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    Austria's controversial far-right leader Haider dies in a road accident

    HotNewsTurkey with wires
    11 Ekim 2008 - 08:19Son Güncelleme : 11 Ekim 2008 - 08:22

    Austrian politician Joerg Haider, whose far-right rhetoric at times cast a negative light on the Alpine republic, has died in a car accident on Saturday at age 58.

    "The governor of Carinthia and leader of the BZOe (Alliance for Austria's Future) Joerg Haider died after a car accident early Saturday in Klagenfurt", the capital of his home state, the APA news agency said.

     

    Haider, 58, was at the wheel of his official car in the south of Klagenfurt when it veered off the road for unknown reasons.

     

    He suffered serious injuries to his head and chest and died shortly after the accident, APA added.

     

    Haider, Austria's most notorious post-war politician, headed the Alliance for Austria's Future after turning the country's Freedom Party (FPOe) into a political force in the 1980s and 1990s and prompting EU sanctions against Austria in 2000.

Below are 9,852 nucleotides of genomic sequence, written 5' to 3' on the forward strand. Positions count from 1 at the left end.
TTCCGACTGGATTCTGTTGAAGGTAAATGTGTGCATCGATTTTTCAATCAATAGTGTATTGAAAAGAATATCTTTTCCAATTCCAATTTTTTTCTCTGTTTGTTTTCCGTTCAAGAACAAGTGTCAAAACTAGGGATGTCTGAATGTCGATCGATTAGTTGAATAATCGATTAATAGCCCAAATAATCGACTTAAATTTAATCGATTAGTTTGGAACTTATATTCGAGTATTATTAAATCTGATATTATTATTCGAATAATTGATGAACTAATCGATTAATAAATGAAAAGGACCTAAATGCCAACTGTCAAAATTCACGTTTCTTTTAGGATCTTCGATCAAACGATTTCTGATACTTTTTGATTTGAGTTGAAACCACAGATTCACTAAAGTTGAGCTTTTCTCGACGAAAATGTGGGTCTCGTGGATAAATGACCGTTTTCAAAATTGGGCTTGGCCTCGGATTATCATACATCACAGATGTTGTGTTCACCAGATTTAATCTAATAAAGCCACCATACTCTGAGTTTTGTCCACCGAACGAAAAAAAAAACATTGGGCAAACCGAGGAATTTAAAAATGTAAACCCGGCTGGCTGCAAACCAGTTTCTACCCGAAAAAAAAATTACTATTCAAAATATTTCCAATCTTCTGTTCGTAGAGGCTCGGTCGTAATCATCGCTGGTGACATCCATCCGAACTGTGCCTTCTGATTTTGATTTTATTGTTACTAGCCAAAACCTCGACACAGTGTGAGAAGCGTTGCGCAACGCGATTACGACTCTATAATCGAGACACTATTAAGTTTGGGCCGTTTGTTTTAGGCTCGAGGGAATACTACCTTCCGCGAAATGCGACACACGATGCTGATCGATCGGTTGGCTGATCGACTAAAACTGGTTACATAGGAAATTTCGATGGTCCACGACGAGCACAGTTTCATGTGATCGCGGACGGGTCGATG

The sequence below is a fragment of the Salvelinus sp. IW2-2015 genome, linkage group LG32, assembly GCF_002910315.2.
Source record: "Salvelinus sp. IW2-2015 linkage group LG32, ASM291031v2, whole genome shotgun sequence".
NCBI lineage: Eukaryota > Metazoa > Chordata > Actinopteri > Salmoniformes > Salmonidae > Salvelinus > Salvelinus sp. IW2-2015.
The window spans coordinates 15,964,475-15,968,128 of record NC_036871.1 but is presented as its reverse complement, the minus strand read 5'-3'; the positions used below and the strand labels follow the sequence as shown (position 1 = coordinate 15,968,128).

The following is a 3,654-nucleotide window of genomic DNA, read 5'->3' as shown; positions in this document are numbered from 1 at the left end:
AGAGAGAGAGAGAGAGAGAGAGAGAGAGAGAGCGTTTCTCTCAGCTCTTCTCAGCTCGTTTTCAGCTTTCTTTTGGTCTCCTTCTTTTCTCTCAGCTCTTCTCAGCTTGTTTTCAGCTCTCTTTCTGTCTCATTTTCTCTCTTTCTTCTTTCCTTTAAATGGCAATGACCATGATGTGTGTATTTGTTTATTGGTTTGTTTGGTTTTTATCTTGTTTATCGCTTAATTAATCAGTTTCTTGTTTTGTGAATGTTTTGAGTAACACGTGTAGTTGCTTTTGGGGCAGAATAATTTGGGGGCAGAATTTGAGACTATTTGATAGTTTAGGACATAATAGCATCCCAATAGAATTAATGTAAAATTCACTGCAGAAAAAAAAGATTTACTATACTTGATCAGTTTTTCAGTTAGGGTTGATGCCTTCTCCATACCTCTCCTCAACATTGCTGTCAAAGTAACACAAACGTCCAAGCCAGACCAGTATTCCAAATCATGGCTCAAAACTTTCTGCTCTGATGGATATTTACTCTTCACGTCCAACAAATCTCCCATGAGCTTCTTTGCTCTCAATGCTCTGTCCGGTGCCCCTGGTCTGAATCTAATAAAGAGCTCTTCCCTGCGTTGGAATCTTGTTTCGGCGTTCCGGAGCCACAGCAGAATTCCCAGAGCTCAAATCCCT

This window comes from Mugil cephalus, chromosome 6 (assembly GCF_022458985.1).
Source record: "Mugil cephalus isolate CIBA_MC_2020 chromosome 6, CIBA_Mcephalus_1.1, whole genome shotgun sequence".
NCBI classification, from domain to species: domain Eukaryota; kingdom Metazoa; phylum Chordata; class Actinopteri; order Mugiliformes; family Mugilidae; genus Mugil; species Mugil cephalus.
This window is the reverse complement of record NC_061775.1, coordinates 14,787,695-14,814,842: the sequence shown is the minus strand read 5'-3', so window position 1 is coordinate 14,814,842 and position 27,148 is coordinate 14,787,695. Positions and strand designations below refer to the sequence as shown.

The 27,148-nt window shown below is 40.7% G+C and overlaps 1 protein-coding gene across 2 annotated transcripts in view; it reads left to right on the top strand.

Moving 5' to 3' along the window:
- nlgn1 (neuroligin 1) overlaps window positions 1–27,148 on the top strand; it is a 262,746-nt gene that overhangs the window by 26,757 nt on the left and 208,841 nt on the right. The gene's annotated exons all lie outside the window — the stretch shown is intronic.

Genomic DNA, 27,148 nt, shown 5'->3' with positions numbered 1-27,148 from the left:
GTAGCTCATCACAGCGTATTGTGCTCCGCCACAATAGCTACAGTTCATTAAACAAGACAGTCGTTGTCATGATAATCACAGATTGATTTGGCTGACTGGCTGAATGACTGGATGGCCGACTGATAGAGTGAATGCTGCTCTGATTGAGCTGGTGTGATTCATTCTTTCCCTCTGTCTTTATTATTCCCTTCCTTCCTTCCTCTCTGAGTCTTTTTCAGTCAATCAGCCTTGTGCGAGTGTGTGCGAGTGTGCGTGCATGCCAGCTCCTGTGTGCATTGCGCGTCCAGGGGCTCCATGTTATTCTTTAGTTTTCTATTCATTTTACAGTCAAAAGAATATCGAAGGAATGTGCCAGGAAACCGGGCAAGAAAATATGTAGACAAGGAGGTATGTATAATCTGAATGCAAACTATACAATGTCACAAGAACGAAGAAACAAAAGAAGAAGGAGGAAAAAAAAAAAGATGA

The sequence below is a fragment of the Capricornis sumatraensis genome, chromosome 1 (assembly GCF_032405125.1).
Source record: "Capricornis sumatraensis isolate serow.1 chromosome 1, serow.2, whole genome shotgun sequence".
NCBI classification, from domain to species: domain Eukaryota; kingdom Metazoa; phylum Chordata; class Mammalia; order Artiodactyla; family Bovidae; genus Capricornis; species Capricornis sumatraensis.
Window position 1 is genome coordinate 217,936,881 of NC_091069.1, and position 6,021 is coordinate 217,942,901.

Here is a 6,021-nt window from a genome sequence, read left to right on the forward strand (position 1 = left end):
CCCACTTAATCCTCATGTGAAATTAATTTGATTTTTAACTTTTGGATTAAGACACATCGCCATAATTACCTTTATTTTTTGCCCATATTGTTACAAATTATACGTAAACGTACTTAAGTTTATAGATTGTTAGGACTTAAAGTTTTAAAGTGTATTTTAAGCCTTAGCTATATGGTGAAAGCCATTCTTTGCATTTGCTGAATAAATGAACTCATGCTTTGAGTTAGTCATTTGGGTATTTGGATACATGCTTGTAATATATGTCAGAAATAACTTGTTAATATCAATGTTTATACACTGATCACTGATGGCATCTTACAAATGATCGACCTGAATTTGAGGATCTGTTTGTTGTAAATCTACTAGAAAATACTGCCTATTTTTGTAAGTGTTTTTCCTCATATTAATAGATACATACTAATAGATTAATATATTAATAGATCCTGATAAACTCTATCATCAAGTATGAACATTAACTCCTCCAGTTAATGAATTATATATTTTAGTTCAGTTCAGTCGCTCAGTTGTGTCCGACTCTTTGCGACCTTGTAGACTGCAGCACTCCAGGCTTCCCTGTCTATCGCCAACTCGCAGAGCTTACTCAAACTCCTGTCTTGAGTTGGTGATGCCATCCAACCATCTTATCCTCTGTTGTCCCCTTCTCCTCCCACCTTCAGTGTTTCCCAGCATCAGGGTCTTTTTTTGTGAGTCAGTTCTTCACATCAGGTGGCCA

Haider, who was born Jan. 26, 1950, was governor of Carinthia and leader of the far-right Alliance for the Future of Austria at the time of his death.

     

    "For us, its like the end of the world," Haider’s spokesman, Stefan Petzner, told the APA.

     

    In 1999, Haider raked in 27 percent of the vote in national elections as leader of the Freedom Party.

     

    The party's subsequent inclusion in the government led to months of European Union sanctions over Haider’s statements, which were seen as anti-Semitic or sympathetic to Adolf Hitlers labor policies. He had since significantly toned down his rhetoric.

     

    Perpetually tanned, athletic and stylish, he transformed from a young firebrand to an experienced politician in the past decade, helping his young BZOe party, only founded in 2005, to its best result in general elections held last month.

     

    Media-savvy he never stayed out of the limelight for long, offering to mediate hostage crises in North Africa with his good friend Seif al-Islam, the son of Libyan leader Moamer Kadhafi, and forcibly removing bilingual street signs in Carinthia, which has a strong Slovenian minority.

     

    Haider became involved with the youth wing of the FPOe in his early 20s.

     

    After graduating with a law degree from Vienna University, he moved to southern Carinthia, where he soon became involved in local politics, quickly rising through the ranks of the FPOe until he took over the leadership of the party in 1986.

     

    His run as Carinthia's governor was interrupted in 1991, however, after he made comments praising the Third Reich's employment policies. But he was re-elected in 1999 and 2004.

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